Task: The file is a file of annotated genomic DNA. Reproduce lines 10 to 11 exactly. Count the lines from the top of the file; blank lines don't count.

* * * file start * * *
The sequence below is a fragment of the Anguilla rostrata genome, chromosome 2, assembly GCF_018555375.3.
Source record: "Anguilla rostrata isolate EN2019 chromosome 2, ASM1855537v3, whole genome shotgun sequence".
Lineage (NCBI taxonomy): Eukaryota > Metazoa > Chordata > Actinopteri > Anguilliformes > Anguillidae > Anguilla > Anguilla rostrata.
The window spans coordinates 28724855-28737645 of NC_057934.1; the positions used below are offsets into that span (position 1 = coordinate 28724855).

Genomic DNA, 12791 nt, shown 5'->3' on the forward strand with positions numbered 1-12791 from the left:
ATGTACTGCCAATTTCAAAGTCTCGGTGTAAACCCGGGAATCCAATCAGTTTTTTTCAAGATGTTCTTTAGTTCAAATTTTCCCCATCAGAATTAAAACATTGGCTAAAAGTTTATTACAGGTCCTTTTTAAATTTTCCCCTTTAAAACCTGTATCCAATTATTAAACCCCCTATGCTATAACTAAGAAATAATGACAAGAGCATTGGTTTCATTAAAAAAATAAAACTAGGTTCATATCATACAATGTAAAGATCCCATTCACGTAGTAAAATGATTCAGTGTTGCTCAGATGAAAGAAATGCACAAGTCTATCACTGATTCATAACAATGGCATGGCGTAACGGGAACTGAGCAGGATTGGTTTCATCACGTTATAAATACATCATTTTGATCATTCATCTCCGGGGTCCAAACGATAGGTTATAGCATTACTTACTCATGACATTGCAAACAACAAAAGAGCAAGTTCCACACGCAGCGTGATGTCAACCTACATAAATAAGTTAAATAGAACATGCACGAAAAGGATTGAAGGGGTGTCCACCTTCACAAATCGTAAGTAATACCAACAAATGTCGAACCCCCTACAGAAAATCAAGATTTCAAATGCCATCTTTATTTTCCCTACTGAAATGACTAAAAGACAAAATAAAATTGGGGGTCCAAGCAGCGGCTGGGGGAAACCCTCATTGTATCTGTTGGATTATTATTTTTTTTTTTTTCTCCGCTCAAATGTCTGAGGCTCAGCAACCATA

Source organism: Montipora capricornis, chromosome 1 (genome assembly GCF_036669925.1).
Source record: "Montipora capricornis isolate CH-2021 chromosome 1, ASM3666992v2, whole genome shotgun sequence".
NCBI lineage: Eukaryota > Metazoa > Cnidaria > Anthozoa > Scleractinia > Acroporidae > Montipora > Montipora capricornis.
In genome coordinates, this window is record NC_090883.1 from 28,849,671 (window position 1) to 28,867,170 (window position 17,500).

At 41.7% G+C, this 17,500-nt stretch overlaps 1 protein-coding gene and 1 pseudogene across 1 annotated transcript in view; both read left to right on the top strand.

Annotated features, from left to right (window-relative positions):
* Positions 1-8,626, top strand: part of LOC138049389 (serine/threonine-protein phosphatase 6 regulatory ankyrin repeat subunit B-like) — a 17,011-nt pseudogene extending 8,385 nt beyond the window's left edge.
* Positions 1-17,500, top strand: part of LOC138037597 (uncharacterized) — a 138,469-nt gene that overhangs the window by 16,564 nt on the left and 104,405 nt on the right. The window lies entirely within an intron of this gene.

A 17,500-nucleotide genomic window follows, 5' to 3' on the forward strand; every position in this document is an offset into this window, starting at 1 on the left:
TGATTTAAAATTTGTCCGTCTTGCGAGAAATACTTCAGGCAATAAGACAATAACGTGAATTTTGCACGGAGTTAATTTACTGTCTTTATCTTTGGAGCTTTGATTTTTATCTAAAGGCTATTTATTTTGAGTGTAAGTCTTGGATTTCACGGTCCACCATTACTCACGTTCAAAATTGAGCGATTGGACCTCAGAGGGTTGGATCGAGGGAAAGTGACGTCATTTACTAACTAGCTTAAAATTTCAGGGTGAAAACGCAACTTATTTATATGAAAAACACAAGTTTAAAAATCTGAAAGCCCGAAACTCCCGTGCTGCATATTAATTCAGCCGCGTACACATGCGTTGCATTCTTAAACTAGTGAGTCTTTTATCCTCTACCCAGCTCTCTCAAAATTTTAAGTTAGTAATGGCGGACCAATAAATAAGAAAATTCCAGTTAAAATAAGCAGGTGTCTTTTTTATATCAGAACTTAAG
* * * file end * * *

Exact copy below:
In genome coordinates, this window is record NC_090883.1 from 28,849,671 (window position 1) to 28,867,170 (window position 17,500).

At 41.7% G+C, this 17,500-nt stretch overlaps 1 protein-coding gene and 1 pseudogene across 1 annotated transcript in view; both read left to right on the top strand.